The Bards of Baytown

Scattered Pages' urban art-country music is as pretty as its hometown is ugly

I'm a sucker for bands that dance around the fringes of twang -- bands that are country-steeped but not country, pop-friendly but not pop, exactly. Anglophile touches don't hurt either, nor do mild tinges of psychedelia. Usually these bands have an exquisite sense of melancholy as well. When it sets aside the Latin stuff, Calexico is one such band; Clem Snide and the Decemberists are two others.

And so too, at last, is Houston's own Scattered Pages, which is now every bit as good a band as any of the aforementioned.

I first saw this trio about three years ago, when it was still a four-piece. The band opened for Clem Snide at Mary Jane's, and I liked what they were trying to do more than what they could deliver at that time. Back then, they sounded like they were striving for a sort of mesquite-grilled late-'60s Kinks vibe. It wasn't there yet at all, but I was hoping they were in it for the long haul.

Coming from just down the road, Scattered Pages has finally arrived.
Coming from just down the road, Scattered Pages has finally arrived.


Thursday, July 27
Brasil, 2604 Dunlavy, 713-528-1993

Three years later, they have arrived. Their new EP, This Is Where the Story Ends, came wafting out of my 14,000-song iTunes library, grabbed me by the lapels and riveted me immediately with its mellow, Harvest-era Neil Young feeling. I had no idea who it was at first -- generally, at work, I play my whole library on shuffle and hope for pleasant surprises, and Scattered Pages was absolutely one of the most pleasant. The title track's brushed snares and breezy, keening guitars forced me to stop thinking of new insults for Blue October or whatever I was doing at the time and pull up my iTunes to find out just who this great new band was. I was as surprised as I was delighted to see it was one of our own.

This Is Where the Story Ends should be where your relationship with this band begins. "Stately Man" recalls Revolver-era Beatles with its backing harmonies and warm, trilling keyboard riff; out of nowhere in the waters of the "Apple Sea" the band launches into a blindingly cool breakdown that could only be termed as "surf-flamenco," while "Before the Last War" sounds like a more ramshackle and rhythmically interesting Son Volt. And "The Boating Party" builds from simple acoustic guitars and plinking strings to a swirlingly dazzling distorted-guitar climax.

Scattered Pages is composed of singer-guitarist Brandon Hancock, drummer Andy McWilliams and bassist Kurt Coburn, all of whom are 28 years old and all of whom have been friends since childhood in Baytown. Over beers at the West Alabama Ice House, I ask the three how their upbringing shaped their music.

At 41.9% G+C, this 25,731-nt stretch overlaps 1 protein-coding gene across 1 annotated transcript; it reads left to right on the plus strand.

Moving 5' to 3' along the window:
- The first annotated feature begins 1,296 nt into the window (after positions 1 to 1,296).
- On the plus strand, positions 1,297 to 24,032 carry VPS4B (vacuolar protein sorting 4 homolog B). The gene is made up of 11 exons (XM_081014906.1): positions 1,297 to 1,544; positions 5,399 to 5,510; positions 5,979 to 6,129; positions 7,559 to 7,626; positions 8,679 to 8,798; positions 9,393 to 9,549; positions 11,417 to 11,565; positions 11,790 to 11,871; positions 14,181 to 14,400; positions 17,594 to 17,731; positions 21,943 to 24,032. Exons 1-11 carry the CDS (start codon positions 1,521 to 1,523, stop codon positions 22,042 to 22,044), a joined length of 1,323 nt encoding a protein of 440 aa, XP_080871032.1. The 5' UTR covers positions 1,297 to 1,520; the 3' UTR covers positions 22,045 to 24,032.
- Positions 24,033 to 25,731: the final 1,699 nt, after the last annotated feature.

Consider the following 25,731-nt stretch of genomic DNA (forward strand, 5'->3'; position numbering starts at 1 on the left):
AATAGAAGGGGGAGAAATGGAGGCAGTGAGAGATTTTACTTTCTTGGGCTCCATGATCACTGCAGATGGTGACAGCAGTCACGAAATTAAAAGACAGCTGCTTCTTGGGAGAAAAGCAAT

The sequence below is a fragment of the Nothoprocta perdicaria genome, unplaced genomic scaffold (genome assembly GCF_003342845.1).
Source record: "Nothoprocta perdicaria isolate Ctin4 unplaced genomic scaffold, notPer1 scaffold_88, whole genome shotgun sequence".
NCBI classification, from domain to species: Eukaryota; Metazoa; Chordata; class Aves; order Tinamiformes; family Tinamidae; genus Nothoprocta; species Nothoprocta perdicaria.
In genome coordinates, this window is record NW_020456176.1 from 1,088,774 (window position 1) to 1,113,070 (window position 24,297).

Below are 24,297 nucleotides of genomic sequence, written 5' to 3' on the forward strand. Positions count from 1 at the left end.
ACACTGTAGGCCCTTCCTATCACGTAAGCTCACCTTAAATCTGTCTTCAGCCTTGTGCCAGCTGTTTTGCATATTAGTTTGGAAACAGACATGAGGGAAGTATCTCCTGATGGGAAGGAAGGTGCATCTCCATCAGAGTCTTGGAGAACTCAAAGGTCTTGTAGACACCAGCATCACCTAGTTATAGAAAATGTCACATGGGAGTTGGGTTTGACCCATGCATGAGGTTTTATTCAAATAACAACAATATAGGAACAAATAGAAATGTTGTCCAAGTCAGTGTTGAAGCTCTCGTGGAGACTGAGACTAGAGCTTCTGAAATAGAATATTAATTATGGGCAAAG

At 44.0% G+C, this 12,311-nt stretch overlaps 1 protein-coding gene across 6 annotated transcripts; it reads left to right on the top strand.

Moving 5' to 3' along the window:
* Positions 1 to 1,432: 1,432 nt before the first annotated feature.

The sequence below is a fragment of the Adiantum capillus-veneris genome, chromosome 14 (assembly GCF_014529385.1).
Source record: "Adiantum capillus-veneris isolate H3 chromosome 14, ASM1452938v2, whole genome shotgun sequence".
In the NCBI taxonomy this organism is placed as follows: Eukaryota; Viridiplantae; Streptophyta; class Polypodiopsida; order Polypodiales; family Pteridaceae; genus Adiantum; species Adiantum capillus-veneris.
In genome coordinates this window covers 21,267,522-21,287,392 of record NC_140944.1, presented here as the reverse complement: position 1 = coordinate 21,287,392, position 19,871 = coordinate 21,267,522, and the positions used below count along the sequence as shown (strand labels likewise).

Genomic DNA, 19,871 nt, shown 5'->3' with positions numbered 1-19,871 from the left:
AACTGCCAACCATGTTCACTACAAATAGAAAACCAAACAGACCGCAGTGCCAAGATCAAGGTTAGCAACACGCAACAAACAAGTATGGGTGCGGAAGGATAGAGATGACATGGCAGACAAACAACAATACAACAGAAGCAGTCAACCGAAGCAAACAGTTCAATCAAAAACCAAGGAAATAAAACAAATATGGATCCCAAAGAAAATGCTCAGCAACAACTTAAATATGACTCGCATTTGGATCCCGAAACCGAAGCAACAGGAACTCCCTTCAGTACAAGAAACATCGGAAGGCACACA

"Yeah, you kinda can't get away from country in Baytown," says Coburn. "So that's always there -- it can't be helped."

Hancock's vocals at times, like those of Colin Meloy of the Decemberists, take on something of a British-feeling tinge. As is the case with Meloy, Hancock says it comes from an obsession with Morrissey and the Smiths. The Smiths have always seemed to resonate particularly well with young people here, more so than they do in other American cities. Hancock thinks it has something to do with certain similarities between Houston and Baytown and Morrissey's native Manchester. "They're both industrial cities with bad weather and everybody's dad does the same thing," he says.

Like former Houstonian Greg Ashley, who recently recorded an album near Centerville, Texas, Scattered Pages headed deep into the East Texas pines to record This Is Where the Story Ends. McWilliams's family owns a domicile of sorts near Lake Livingston. "Calling that place a lake house kind of gives it too much credit," chuckles Coburn. "It's more of a cabin, really, and it was January and cold and rainy and we had no hot water, and some of the time there was no electricity either. It was really roughing it."

The band would rise at 10 a.m., eat breakfast, record, eat lunch, record some more, and then start drinking -- a liter of whiskey a night, they say. Then they would get up the next day and do it all over again. Coburn and his bandmates believe that the hassles -- the cold and the power outages -- were outweighed by the benefits. Coburn says that cutting the EP was a welcome distraction from the sessions for their now-finished, soon-to-be-released full-length Lazy Are the Skeletons, which will be out this fall on the San Francisco label Three Ring Records. You can hear a few of those cuts -- which are more elaborate and orchestrated than the EP -- at the band's MySpace page (

Coburn also believes that the intense, isolated tone of the sessions helped them create a tighter, more focused final product. "By taking yourself out of town, you're able to just focus on the music for a week at a time," he says. "We have seen lots of bands making these records that took a year or two to make, where they would start a song one week, and maybe finish it the next, then do that over and over. And you can hear a lack of cohesion in the finished product."

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